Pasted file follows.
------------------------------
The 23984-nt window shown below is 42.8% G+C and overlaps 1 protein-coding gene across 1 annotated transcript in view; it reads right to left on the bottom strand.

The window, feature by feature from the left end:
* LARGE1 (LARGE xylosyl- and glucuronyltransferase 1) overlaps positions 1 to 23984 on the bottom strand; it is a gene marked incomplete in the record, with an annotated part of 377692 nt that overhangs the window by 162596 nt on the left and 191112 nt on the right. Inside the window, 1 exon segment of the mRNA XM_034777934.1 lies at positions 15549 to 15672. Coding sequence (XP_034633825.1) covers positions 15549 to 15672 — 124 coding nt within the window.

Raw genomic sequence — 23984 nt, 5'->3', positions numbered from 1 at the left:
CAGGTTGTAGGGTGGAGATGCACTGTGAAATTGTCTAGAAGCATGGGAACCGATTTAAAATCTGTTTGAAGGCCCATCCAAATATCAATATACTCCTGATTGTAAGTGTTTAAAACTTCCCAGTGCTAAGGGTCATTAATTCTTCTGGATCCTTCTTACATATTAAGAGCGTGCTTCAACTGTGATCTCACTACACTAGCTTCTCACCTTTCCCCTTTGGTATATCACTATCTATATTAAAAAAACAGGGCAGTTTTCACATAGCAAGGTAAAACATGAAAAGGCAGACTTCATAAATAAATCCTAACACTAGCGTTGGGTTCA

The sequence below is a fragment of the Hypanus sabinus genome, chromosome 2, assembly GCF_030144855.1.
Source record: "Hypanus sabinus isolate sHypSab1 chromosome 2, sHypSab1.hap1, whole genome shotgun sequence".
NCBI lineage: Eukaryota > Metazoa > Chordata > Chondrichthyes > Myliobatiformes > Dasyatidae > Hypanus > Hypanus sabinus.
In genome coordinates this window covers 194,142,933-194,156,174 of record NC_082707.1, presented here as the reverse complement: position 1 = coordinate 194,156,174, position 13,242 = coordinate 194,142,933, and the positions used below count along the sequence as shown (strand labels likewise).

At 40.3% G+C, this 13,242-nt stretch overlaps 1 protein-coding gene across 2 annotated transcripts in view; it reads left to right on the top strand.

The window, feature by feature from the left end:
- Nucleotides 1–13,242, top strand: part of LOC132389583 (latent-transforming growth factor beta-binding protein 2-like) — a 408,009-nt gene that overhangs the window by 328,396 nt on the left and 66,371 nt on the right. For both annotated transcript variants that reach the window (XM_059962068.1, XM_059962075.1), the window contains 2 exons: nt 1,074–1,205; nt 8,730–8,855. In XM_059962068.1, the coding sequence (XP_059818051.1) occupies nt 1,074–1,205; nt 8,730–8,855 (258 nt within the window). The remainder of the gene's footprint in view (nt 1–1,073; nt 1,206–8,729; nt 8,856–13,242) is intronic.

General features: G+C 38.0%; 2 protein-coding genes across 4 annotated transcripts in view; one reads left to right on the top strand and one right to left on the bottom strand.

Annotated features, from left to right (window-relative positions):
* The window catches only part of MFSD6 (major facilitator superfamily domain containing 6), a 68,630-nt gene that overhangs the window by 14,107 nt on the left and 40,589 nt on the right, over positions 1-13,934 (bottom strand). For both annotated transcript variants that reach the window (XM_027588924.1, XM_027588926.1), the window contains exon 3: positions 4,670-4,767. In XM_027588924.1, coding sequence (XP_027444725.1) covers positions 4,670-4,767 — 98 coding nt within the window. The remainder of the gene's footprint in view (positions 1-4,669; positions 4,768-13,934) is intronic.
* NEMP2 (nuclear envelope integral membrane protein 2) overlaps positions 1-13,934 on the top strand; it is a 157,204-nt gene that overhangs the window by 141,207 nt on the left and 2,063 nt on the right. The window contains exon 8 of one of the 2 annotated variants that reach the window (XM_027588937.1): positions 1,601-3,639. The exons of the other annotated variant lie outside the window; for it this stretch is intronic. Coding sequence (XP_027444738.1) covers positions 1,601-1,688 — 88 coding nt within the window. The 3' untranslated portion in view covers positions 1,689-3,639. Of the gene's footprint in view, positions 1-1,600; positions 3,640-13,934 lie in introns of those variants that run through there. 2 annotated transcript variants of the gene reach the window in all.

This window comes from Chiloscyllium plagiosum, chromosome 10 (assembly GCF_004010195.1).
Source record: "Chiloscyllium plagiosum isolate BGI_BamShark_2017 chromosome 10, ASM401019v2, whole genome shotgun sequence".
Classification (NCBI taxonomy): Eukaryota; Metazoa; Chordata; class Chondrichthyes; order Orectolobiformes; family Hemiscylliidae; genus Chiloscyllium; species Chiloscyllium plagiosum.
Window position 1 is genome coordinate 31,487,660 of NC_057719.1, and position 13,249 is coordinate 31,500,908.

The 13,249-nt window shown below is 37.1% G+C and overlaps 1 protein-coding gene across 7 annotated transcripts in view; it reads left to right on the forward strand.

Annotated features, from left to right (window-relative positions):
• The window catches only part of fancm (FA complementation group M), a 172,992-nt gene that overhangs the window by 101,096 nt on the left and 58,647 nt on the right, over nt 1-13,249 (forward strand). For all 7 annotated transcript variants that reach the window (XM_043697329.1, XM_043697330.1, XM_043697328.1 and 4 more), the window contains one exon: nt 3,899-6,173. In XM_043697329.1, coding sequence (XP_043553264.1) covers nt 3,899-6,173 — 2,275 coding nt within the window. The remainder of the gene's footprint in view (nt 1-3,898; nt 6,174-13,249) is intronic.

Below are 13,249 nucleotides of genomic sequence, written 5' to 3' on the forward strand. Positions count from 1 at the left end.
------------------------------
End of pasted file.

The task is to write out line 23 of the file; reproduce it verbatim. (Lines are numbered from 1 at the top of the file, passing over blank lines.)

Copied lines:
• The window catches only part of fancm (FA complementation group M), a 172,992-nt gene that overhangs the window by 101,096 nt on the left and 58,647 nt on the right, over nt 1-13,249 (forward strand). For all 7 annotated transcript variants that reach the window (XM_043697329.1, XM_043697330.1, XM_043697328.1 and 4 more), the window contains one exon: nt 3,899-6,173. In XM_043697329.1, coding sequence (XP_043553264.1) covers nt 3,899-6,173 — 2,275 coding nt within the window. The remainder of the gene's footprint in view (nt 1-3,898; nt 6,174-13,249) is intronic.